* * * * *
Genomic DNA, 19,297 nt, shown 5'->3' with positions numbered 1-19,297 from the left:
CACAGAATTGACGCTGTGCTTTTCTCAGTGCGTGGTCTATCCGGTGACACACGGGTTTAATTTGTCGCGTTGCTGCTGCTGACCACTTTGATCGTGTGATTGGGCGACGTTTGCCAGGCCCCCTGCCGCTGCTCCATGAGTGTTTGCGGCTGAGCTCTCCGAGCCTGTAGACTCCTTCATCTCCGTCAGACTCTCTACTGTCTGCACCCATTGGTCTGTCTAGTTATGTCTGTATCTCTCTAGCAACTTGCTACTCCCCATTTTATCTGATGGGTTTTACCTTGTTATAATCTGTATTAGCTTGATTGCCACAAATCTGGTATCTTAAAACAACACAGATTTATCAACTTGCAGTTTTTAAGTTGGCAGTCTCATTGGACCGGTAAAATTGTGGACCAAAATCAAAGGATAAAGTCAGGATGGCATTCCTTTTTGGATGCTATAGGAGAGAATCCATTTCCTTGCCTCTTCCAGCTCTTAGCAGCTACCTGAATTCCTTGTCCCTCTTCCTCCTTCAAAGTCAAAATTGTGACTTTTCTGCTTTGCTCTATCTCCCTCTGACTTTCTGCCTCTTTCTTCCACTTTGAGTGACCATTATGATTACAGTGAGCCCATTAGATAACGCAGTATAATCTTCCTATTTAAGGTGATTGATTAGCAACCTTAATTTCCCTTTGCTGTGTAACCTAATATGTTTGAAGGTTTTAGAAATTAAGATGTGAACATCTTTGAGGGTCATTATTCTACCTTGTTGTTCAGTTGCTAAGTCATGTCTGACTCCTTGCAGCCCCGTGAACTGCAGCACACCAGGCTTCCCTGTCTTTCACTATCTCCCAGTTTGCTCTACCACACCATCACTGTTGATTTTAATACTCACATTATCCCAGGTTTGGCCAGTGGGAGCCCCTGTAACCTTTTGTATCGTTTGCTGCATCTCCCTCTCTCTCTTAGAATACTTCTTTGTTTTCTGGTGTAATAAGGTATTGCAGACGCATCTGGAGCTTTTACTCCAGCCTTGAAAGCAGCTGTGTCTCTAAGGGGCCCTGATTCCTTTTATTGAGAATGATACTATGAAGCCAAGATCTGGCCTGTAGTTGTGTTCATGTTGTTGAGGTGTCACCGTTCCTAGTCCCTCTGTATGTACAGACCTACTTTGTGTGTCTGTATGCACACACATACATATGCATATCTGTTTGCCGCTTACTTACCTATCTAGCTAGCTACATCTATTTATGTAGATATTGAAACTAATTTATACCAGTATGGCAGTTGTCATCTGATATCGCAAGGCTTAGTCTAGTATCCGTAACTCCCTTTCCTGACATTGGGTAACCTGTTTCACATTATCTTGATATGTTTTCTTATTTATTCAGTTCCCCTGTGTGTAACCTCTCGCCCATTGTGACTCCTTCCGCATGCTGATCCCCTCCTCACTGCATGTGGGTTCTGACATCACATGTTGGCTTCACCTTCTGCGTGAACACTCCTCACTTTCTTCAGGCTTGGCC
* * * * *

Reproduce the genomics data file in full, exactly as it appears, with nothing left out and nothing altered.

Genomic DNA, 19,297 nt, shown 5'->3' with positions numbered 1-19,297 from the left:
CACAGAATTGACGCTGTGCTTTTCTCAGTGCGTGGTCTATCCGGTGACACACGGGTTTAATTTGTCGCGTTGCTGCTGCTGACCACTTTGATCGTGTGATTGGGCGACGTTTGCCAGGCCCCCTGCCGCTGCTCCATGAGTGTTTGCGGCTGAGCTCTCCGAGCCTGTAGACTCCTTCATCTCCGTCAGACTCTCTACTGTCTGCACCCATTGGTCTGTCTAGTTATGTCTGTATCTCTCTAGCAACTTGCTACTCCCCATTTTATCTGATGGGTTTTACCTTGTTATAATCTGTATTAGCTTGATTGCCACAAATCTGGTATCTTAAAACAACACAGATTTATCAACTTGCAGTTTTTAAGTTGGCAGTCTCATTGGACCGGTAAAATTGTGGACCAAAATCAAAGGATAAAGTCAGGATGGCATTCCTTTTTGGATGCTATAGGAGAGAATCCATTTCCTTGCCTCTTCCAGCTCTTAGCAGCTACCTGAATTCCTTGTCCCTCTTCCTCCTTCAAAGTCAAAATTGTGACTTTTCTGCTTTGCTCTATCTCCCTCTGACTTTCTGCCTCTTTCTTCCACTTTGAGTGACCATTATGATTACAGTGAGCCCATTAGATAACGCAGTATAATCTTCCTATTTAAGGTGATTGATTAGCAACCTTAATTTCCCTTTGCTGTGTAACCTAATATGTTTGAAGGTTTTAGAAATTAAGATGTGAACATCTTTGAGGGTCATTATTCTACCTTGTTGTTCAGTTGCTAAGTCATGTCTGACTCCTTGCAGCCCCGTGAACTGCAGCACACCAGGCTTCCCTGTCTTTCACTATCTCCCAGTTTGCTCTACCACACCATCACTGTTGATTTTAATACTCACATTATCCCAGGTTTGGCCAGTGGGAGCCCCTGTAACCTTTTGTATCGTTTGCTGCATCTCCCTCTCTCTCTTAGAATACTTCTTTGTTTTCTGGTGTAATAAGGTATTGCAGACGCATCTGGAGCTTTTACTCCAGCCTTGAAAGCAGCTGTGTCTCTAAGGGGCCCTGATTCCTTTTATTGAGAATGATACTATGAAGCCAAGATCTGGCCTGTAGTTGTGTTCATGTTGTTGAGGTGTCACCGTTCCTAGTCCCTCTGTATGTACAGACCTACTTTGTGTGTCTGTATGCACACACATACATATGCATATCTGTTTGCCGCTTACTTACCTATCTAGCTAGCTACATCTATTTATGTAGATATTGAAACTAATTTATACCAGTATGGCAGTTGTCATCTGATATCGCAAGGCTTAGTCTAGTATCCGTAACTCCCTTTCCTGACATTGGGTAACCTGTTTCACATTATCTTGATATGTTTTCTTATTTATTCAGTTCCCCTGTGTGTAACCTCTCGCCCATTGTGACTCCTTCCGCATGCTGATCCCCTCCTCACTGCATGTGGGTTCTGACATCACATGTTGGCTTCACCTTCTGCGTGAACACTCCTCACTTTCTTCAGGCTTGGCC